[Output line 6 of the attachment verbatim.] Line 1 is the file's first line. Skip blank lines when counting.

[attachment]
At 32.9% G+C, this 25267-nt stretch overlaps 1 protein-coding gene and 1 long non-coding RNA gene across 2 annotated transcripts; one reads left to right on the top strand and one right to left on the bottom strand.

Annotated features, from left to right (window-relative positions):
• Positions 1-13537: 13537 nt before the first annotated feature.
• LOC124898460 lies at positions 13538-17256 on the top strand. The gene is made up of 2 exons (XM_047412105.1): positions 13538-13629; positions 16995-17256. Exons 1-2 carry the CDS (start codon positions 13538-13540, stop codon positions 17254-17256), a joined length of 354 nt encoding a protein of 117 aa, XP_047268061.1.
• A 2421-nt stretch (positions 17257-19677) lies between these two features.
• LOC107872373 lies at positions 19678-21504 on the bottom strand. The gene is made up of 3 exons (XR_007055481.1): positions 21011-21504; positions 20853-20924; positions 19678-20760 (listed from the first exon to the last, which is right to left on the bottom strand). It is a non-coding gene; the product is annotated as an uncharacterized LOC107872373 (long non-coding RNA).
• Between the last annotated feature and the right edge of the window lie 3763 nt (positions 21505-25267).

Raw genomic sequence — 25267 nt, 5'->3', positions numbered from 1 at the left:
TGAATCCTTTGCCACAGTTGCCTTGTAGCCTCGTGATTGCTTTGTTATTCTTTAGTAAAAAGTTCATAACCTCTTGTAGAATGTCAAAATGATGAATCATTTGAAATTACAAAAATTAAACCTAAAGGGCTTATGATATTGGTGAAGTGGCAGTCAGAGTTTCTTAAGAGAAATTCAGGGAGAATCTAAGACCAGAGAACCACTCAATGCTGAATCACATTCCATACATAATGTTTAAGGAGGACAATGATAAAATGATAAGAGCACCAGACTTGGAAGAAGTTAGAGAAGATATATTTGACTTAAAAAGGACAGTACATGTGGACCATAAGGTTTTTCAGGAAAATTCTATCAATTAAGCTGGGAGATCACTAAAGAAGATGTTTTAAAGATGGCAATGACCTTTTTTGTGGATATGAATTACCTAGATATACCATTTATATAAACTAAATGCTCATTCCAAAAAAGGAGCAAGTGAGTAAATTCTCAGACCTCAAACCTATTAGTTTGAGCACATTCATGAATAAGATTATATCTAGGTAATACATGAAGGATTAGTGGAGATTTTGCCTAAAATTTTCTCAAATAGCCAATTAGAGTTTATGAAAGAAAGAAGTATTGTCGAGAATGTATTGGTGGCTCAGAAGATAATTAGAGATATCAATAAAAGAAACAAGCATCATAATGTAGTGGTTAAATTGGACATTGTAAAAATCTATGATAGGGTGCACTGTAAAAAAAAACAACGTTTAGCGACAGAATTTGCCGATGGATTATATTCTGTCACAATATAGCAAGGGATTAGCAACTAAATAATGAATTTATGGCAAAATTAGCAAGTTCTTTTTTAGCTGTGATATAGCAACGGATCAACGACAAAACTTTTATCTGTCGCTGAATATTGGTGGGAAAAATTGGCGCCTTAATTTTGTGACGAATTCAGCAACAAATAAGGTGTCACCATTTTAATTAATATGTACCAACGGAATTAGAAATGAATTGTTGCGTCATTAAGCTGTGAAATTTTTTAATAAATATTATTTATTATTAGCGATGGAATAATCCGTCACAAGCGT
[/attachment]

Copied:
• LOC107872373 lies at positions 19678-21504 on the bottom strand. The gene is made up of 3 exons (XR_007055481.1): positions 21011-21504; positions 20853-20924; positions 19678-20760 (listed from the first exon to the last, which is right to left on the bottom strand). It is a non-coding gene; the product is annotated as an uncharacterized LOC107872373 (long non-coding RNA).